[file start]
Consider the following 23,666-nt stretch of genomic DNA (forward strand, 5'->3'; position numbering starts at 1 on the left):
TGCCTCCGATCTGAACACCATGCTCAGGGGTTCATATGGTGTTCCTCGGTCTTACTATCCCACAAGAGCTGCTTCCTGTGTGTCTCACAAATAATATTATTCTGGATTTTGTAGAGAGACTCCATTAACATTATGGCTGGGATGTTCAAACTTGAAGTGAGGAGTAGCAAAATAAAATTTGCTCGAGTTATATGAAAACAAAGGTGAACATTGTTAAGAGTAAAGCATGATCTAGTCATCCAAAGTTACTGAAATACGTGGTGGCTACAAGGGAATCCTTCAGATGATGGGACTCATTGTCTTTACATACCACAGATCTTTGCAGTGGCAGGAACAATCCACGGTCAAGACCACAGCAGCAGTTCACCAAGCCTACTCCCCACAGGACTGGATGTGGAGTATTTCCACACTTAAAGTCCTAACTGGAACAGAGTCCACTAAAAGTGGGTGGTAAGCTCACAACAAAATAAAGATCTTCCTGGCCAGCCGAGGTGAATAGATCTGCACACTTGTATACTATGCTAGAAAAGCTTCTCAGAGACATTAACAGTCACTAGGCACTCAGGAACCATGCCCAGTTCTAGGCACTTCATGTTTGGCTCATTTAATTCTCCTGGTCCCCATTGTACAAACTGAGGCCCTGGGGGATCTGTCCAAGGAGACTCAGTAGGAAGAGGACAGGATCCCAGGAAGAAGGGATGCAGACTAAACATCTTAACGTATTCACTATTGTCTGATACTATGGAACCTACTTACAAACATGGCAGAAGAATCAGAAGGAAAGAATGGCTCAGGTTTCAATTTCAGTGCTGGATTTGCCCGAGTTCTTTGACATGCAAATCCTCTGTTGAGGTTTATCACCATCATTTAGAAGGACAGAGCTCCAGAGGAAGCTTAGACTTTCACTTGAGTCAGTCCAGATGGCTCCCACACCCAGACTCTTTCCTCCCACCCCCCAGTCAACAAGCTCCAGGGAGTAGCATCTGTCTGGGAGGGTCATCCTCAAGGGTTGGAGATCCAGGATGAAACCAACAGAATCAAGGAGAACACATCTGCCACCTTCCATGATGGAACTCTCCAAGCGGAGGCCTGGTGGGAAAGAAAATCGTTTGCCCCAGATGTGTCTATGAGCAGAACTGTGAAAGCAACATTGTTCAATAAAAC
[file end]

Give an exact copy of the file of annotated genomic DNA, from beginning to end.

Consider the following 23,666-nt stretch of genomic DNA (forward strand, 5'->3'; position numbering starts at 1 on the left):
TGCCTCCGATCTGAACACCATGCTCAGGGGTTCATATGGTGTTCCTCGGTCTTACTATCCCACAAGAGCTGCTTCCTGTGTGTCTCACAAATAATATTATTCTGGATTTTGTAGAGAGACTCCATTAACATTATGGCTGGGATGTTCAAACTTGAAGTGAGGAGTAGCAAAATAAAATTTGCTCGAGTTATATGAAAACAAAGGTGAACATTGTTAAGAGTAAAGCATGATCTAGTCATCCAAAGTTACTGAAATACGTGGTGGCTACAAGGGAATCCTTCAGATGATGGGACTCATTGTCTTTACATACCACAGATCTTTGCAGTGGCAGGAACAATCCACGGTCAAGACCACAGCAGCAGTTCACCAAGCCTACTCCCCACAGGACTGGATGTGGAGTATTTCCACACTTAAAGTCCTAACTGGAACAGAGTCCACTAAAAGTGGGTGGTAAGCTCACAACAAAATAAAGATCTTCCTGGCCAGCCGAGGTGAATAGATCTGCACACTTGTATACTATGCTAGAAAAGCTTCTCAGAGACATTAACAGTCACTAGGCACTCAGGAACCATGCCCAGTTCTAGGCACTTCATGTTTGGCTCATTTAATTCTCCTGGTCCCCATTGTACAAACTGAGGCCCTGGGGGATCTGTCCAAGGAGACTCAGTAGGAAGAGGACAGGATCCCAGGAAGAAGGGATGCAGACTAAACATCTTAACGTATTCACTATTGTCTGATACTATGGAACCTACTTACAAACATGGCAGAAGAATCAGAAGGAAAGAATGGCTCAGGTTTCAATTTCAGTGCTGGATTTGCCCGAGTTCTTTGACATGCAAATCCTCTGTTGAGGTTTATCACCATCATTTAGAAGGACAGAGCTCCAGAGGAAGCTTAGACTTTCACTTGAGTCAGTCCAGATGGCTCCCACACCCAGACTCTTTCCTCCCACCCCCCAGTCAACAAGCTCCAGGGAGTAGCATCTGTCTGGGAGGGTCATCCTCAAGGGTTGGAGATCCAGGATGAAACCAACAGAATCAAGGAGAACACATCTGCCACCTTCCATGATGGAACTCTCCAAGCGGAGGCCTGGTGGGAAAGAAAATCGTTTGCCCCAGATGTGTCTATGAGCAGAACTGTGAAAGCAACATTGTTCAATAAAAC